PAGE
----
Chandler Lake Drum Removal
Contact: Bud Rice, 907-644-3530
The National Park Service (NPS) is considering issuing a right-of-way certificate of access (RWCA) to Ms. Mabel Burris of Anaktuvuk Pass for temporary access across lands in Gates of the Arctic National Park. Ms. Burris has a Native Allotment on the shores of Chandler Lake, which she proposes to be used as a staging site for Anaktuvuk Pass residents and contractors to remove military debris from the Chandler Lake area.
The application requests permits to authorize access to her allotment with two 8-wheeled Argos in summers 2013 and 2014 with which to stage abandoned U.S. Department of Defense (DOD) materials for removal from several Native allotments and Native Corporation Lands around the Chandler Lakes area. One or two roundtrips with the Argos between Anaktuvuk Pass and Chandler Lake would be needed each summer. The abandoned DOD materials would be transported by snowmobiles and sleds (or by aircraft if there is inadequate snow cover) in subsequent spring seasons (2014 and 2015). Up to 40 roundtrips with snowmobiles and sleds loaded with about 300 pounds of debris each would be required each spring, or an estimated 80 roundtrips.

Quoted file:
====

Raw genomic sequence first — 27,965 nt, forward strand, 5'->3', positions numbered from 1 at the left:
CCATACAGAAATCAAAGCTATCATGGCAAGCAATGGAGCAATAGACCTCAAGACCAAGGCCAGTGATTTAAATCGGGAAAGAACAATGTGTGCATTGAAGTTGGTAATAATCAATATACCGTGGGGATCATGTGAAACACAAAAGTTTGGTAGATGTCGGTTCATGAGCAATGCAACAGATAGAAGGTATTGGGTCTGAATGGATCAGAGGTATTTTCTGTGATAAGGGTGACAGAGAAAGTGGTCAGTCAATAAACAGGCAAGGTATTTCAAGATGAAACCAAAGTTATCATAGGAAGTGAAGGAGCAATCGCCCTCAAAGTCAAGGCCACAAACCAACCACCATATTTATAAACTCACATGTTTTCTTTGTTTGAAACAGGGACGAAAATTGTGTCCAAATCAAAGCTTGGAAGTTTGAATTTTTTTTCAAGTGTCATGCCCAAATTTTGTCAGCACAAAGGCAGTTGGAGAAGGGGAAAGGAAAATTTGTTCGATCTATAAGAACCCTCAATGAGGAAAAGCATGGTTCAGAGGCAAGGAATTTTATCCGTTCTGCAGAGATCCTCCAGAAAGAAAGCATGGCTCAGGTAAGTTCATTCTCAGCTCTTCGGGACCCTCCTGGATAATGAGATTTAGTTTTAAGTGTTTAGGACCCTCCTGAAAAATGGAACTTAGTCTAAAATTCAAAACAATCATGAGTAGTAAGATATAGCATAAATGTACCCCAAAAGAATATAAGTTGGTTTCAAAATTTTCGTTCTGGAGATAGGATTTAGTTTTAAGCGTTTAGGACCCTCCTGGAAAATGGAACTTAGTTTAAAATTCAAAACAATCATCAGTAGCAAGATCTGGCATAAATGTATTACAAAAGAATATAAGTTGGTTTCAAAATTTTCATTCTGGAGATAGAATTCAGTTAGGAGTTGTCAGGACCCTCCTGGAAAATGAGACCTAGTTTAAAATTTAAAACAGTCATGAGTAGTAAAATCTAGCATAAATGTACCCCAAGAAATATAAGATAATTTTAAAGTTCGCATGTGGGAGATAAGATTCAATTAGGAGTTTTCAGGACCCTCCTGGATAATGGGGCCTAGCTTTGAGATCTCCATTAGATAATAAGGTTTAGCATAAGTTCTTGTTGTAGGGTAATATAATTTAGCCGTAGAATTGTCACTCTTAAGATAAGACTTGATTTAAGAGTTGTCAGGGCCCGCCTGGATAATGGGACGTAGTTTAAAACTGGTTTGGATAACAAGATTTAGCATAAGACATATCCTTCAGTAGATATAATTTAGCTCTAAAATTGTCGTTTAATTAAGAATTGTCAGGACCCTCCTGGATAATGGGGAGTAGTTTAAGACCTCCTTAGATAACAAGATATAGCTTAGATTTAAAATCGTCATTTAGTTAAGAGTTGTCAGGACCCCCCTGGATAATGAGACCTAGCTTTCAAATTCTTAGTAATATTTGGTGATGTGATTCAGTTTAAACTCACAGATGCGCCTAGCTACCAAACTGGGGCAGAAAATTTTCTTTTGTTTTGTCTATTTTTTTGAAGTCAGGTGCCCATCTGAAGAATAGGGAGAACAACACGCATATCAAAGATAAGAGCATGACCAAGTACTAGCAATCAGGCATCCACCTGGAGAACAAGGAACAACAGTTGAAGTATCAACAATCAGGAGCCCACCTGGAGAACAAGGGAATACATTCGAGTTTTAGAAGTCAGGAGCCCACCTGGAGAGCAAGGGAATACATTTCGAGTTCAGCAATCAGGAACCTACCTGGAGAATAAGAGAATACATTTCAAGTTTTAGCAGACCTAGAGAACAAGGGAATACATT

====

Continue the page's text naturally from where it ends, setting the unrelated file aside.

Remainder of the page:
The project is funded by the Native American Land Environmental Mitigation Program (NALEMP) through a cooperative agreement (CA) between the DOD and the village of Anaktuvuk Pass, a federally recognized Alaska Native tribe. The CA is managed by the U.S. Army Corps of Engineers (USACE). RWCAs authorize the inholder access rights established by Section 1110(b) of the Alaska National Interest Lands Conservation Act. RWCAs protect park resources by establishing any necessary limits on the access and maintenance methods.
This environmental assessment (EA) analyzes the potential environmental impacts which could result from the access alternatives considered, including the No-Action alternative.
To read the environmental assessment application and the superintendent's cover letter, visit the park page:
Did You Know?
To access Gates of the Arctic National Park and Preserve, most people fly into the park on floatplanes that land on lakes or bush planes that can land on gravel bars.